This question has been bugging me for some time.

Take the hamiltonian for the hydrogen atom: $$\hat{H}=-\frac{1}{2}\nabla^2-\frac{1}{r},$$ acting on (a domain contained in) $L^2(\mathbb{R}^3)$. It is standard fact that this is an unbounded operator which has a countable infinity of eigenvalues, all of which are negative and which accumulate around 0, and has a continuous spectrum on the whole of $(0,\infty)$. Physically, the former are bound states which correspond to elliptic Keplerian orbits in the classical problem, and the latter are unbound states and correspond to hyperbolic orbits. I also know that the spectrum of all unbounded operators is a closed set, so that 0 is definitely in $\sigma\left(\hat{H}\right)$.

My question is then: to what part of the spectrum does 0 belong to (i.e. point, continuous, residual)? What are the corresponding eigenfunctions? What kind of degeneracy does it have? (I would expect it to admit a common eigenvector with any $l,m$ angular momentum numbers, but I'm far from sure.) How do the eigenfunctions correspond to the nearby bound and unbound states?


2 Answers 2


First of all, the Hamiltonian in question is defined on $L^2(\mathbb R^3)$, not on $L^2(\mathbb R)$. This is important because in the one-dimensional case the potential would have a non-integrable singularity which complicates things seriously. On $L^2(\mathbb R^3)$, the operator, defined as a closure from $C_0^\infty$, is selfadjoint. This is proved, for example, in the book by

  • T. Kato, Perturbation theory for linear operators, Springer, 1966.

Thus the residual spectrum is impossible. A rigorous calculation of eigenvalues and eigenfunctions can be found in the books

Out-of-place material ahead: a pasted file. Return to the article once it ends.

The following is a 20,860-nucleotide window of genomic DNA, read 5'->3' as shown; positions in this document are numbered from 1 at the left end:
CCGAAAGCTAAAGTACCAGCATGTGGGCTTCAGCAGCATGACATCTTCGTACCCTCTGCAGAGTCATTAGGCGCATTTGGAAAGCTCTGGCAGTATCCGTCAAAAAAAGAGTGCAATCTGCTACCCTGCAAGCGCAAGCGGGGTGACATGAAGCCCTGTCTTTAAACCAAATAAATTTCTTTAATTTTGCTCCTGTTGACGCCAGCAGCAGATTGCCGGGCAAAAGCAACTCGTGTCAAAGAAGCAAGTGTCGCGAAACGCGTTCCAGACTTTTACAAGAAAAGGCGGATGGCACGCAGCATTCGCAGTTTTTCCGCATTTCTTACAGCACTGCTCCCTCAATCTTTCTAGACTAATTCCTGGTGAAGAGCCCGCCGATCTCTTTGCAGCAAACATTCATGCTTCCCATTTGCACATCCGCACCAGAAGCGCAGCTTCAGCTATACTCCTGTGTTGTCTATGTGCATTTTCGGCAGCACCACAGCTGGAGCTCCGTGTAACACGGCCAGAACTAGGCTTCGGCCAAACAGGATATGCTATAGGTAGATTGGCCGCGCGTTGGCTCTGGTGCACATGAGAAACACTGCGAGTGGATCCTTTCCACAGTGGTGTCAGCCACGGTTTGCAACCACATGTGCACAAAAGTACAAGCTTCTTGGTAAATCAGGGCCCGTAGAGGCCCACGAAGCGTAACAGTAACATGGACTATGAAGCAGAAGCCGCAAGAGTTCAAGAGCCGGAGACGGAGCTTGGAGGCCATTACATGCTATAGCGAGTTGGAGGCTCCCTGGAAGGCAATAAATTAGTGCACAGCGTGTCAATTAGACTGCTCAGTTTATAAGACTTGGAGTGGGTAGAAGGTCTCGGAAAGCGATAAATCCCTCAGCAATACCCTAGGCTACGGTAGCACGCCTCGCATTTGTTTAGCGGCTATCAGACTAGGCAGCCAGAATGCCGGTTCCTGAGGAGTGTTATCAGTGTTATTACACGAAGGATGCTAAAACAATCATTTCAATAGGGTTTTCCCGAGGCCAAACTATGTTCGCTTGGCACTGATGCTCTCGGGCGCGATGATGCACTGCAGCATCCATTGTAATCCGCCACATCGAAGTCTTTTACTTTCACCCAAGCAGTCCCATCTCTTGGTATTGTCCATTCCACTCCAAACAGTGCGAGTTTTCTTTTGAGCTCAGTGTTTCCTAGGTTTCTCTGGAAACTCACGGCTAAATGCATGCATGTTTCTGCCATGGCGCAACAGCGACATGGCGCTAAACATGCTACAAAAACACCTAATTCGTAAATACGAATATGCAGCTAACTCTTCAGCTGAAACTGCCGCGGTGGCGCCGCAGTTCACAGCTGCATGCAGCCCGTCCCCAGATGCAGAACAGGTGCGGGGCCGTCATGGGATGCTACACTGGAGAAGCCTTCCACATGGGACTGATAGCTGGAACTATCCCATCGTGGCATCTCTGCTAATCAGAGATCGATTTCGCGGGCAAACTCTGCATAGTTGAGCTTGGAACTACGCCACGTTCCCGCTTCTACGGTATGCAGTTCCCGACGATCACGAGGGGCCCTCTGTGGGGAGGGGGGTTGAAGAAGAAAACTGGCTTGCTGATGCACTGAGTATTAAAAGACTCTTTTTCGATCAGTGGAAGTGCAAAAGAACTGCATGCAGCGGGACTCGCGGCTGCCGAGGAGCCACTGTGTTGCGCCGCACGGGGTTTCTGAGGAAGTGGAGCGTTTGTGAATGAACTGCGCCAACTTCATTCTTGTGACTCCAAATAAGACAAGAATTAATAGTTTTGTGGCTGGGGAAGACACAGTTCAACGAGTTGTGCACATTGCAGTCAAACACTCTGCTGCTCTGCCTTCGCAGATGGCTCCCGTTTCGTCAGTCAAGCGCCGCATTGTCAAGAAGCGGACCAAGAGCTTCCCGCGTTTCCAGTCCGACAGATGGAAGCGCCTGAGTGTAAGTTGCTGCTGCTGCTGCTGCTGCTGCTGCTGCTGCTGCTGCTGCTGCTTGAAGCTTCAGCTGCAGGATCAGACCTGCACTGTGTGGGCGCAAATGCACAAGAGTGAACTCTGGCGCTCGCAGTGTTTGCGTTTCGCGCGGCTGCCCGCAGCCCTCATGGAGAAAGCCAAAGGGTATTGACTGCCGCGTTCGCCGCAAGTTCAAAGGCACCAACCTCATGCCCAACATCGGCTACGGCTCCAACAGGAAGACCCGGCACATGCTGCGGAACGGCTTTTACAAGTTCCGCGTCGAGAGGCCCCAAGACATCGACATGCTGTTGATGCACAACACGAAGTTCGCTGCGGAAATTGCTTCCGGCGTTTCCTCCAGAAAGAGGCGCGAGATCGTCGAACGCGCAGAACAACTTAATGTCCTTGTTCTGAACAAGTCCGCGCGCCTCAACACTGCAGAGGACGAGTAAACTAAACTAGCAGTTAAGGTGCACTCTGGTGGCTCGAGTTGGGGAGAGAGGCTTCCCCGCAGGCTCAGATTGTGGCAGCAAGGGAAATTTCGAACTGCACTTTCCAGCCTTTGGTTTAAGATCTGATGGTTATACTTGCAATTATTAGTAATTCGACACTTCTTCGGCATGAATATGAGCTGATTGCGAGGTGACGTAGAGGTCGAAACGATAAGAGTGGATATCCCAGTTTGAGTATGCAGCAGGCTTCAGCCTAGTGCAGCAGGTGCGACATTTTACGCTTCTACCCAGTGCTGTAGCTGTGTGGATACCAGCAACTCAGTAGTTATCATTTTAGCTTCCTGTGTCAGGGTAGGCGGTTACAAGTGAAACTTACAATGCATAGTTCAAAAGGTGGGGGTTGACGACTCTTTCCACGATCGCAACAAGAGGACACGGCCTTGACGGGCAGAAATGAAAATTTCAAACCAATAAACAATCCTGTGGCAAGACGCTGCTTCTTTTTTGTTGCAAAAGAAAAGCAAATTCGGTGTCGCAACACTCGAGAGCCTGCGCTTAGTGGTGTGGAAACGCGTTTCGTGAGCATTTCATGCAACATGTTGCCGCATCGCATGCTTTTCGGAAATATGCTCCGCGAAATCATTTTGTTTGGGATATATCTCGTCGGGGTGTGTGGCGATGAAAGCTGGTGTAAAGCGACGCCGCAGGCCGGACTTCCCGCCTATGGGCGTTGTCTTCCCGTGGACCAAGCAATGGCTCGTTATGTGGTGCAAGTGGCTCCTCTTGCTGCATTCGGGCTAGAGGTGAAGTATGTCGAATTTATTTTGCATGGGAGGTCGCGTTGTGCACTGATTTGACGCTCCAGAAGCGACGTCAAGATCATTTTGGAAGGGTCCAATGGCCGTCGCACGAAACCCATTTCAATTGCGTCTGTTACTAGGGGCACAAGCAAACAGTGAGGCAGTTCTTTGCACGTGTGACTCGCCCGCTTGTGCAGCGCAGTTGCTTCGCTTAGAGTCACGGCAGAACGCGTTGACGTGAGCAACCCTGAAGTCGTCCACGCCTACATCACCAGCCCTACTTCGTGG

• L. D. Faddeev and O. A. Yakubovskii, Lectures on quantum mechanics for mathematics students. American Mathematical Society, 2009;

  • L. A. Takhtajan, Quantum mechanics for Mathematicians, American Mathematical Society, 2008.

The point 0 is an accumulation point of negative eigenvalues and the limit point of continuous spectrum, thus it belongs to the essential spectrum.

  • $\begingroup$ you're right, I forgot the ^3 - it's corrected now. I'll look at the references! $\endgroup$ Apr 19, 2012 at 13:45
  • $\begingroup$ I'm unsure why I didn't accept this answer ::checks notes:: ten years ago, but I'm happy to correct this now. $\endgroup$ Apr 22, 2022 at 15:03

I looked in Anatoly's references, and Quantum mechanics for mathematicians by Leon A. Takhtajan does have the calculation of the continuum wavefunctions, though it does not do the $k=0$ case.

The eigenfunction $f_l$ at energy $E=\frac{1}{2}k^2$ and angular momentum $l$ must satisfy the eigenvalue equation $$ f_l''+\left(\frac{2}{r}-\frac{l(l+1)}{r^2}+k^2\right)f_l=0. $$ After the obligatory asymptotics factorization of $f_l(r)=r^{l+1}e^{ikr}F_l(r)$, this equation reads $$ F_l''+\left(\frac{2(l+1)}{r}-2ik\right)F_l'+\left(\frac{2}{r}-\frac{2ik(l+1)}{r}\right)F_l=0, $$ and Takhtajan gives the solution as a confluent hypergeometric function, $F_l(r)={}_1F_1\left(l+1+\frac{i}{k};2(l+1);2ikr\right)$, under $F_l(0)=1$.

From this the $k=0$ case can be recovered as a limit in the same spirit as the ${}_2F_1\rightarrow{}_1F_1$ confluence by letting the length $\lambda=\frac{1}{k}$ go to infinity. Thus at zero energy, \begin{align} F_l(r) & =\lim_{\lambda\rightarrow\infty} {}_1F_1\left(l+1+i\lambda;2(l+1);\frac{-2r}{i\lambda}\right) \\ & ={}_0F_1\left(;2(l+1);-2r\right) \\ & =\frac{(2l+1)!}{2^\frac{2l+1}{2}}r^{-\frac{2l+1}{2}}J_{2l+1}(\sqrt{8r}). \end{align} (This still obeys $F_l(0)=1$.) Alternatively, the Bessel function solution can be obtained directly by the appropriate transformations or by plugging the $k=0$ equation into Mathematica.

In the asymptotic regime, $r\gg 2l+1$, one then gets $$ f_l(r) =\frac{(2l+1)!}{2^l\sqrt{2\pi \sqrt{2}}}r^{\frac{1}{4}} \cos\left(\sqrt{8r}-(2l+1)\frac{\pi}{2}-\frac{\pi}{4}\right) $$ if my maths is right. However, in real cases this can only happen if $2l+1\ll r\ll \lambda$.


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